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Re: 5.1 release?

"Thomas Mueller" <> writes:

> From "Greg Troxel" <>:
>> If you want to track what-will-become-5.1 and then stay at 5,1, then
>> yes.  I generally just track netbsd-5.  The release engineering people
>> do such a great job that for normal systems (even a cvs server at a
>> company) are perfectly ok in practice tracking netbsd-5.  That said, I
>> expect that there will be a flurry of pullups to netbsd-5 just after
>> 5.1; some changes have been marked "do this after 5.1".
>> > I guess the best way to update the base system is to download the iso,
>> > burn to CD, boot from that CD, and choose Update, as I've been doing?
>> That's one way to do it, and a reasonable way.  The other way is to
>> either grab a release image or to build one yourself, and to overlay the
>> binaries.  This can be tricky, but the scripts I use to do it are all in
>> the sysutils/etcmanage package.  I routinely update systems using that
>> with almost no trouble.
> Normally I would think the source code should be in sync with the
> binary installation, so then I would need to update the base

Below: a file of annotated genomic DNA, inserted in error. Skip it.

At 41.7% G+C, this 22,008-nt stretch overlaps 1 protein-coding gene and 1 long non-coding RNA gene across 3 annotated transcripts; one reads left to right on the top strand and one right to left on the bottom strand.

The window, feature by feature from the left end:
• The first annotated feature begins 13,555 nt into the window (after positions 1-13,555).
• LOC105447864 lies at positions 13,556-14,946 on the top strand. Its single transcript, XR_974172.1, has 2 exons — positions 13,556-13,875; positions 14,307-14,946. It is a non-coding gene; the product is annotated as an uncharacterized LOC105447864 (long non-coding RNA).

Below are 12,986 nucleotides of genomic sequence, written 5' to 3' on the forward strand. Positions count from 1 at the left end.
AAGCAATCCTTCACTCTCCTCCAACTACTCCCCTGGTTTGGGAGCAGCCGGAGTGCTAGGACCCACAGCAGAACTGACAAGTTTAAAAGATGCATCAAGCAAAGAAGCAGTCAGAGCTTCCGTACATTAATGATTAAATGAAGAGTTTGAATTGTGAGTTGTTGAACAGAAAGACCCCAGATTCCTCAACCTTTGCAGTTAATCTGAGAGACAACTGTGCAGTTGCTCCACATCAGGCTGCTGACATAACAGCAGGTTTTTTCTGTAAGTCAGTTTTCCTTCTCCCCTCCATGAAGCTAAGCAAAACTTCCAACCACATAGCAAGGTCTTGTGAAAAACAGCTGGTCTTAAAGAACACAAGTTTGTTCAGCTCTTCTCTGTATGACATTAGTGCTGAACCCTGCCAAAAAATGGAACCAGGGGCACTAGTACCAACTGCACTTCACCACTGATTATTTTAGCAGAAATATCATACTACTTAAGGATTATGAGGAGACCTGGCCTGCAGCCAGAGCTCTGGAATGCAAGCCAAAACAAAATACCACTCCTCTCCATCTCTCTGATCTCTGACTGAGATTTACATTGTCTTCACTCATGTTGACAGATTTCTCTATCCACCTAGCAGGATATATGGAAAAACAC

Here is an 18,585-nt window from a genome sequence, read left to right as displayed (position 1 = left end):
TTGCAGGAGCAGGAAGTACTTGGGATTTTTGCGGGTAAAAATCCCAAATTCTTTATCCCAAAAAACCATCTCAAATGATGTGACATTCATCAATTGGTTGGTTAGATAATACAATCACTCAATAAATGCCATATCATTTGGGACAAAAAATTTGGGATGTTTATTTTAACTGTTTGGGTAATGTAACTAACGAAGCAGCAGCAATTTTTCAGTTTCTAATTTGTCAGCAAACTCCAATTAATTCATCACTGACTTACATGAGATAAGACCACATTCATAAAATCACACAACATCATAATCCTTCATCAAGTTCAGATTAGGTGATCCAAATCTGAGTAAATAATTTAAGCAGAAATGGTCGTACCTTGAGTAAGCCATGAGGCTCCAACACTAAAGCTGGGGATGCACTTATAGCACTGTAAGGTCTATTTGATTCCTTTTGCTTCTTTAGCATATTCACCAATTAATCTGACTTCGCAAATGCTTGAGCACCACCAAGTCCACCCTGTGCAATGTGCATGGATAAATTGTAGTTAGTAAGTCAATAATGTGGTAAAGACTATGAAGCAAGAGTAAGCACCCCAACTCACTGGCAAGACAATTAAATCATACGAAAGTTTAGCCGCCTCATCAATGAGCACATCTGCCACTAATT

> installation if I update the source, referring to expected pullups to
> netbsd-5 just after 5.1?

Yes, I meant get all of src and xsrc via cvs, and rebuild everything.

> You say "overlay the binaries".  Does that mean just copy over?

It means put a new kernel and userland binaries in place.  This is
slightly tricky, which is why I put it a script and commented it.

> There
> might be some files whose name will have changed, and some that are
> being dropped.

Read the scripts I pointed you to :-) Not everything is handled, but it
works well enough for most uses.

> You say tracking netbsd-5 is perfectly ok, does that mean it's safer
> than tracking netbsd-current?  One feature that might attract me to
> netbsd-current is improved support of Linux ext2fs.  I suppose I could
> download and install netbsd-current to a USB stick, but don't want to
> keep updating on USB stick: too slow on my system.  But I'd see if it
> can read my Linux ext2fs partitions.

Yes, it's much safer than current.

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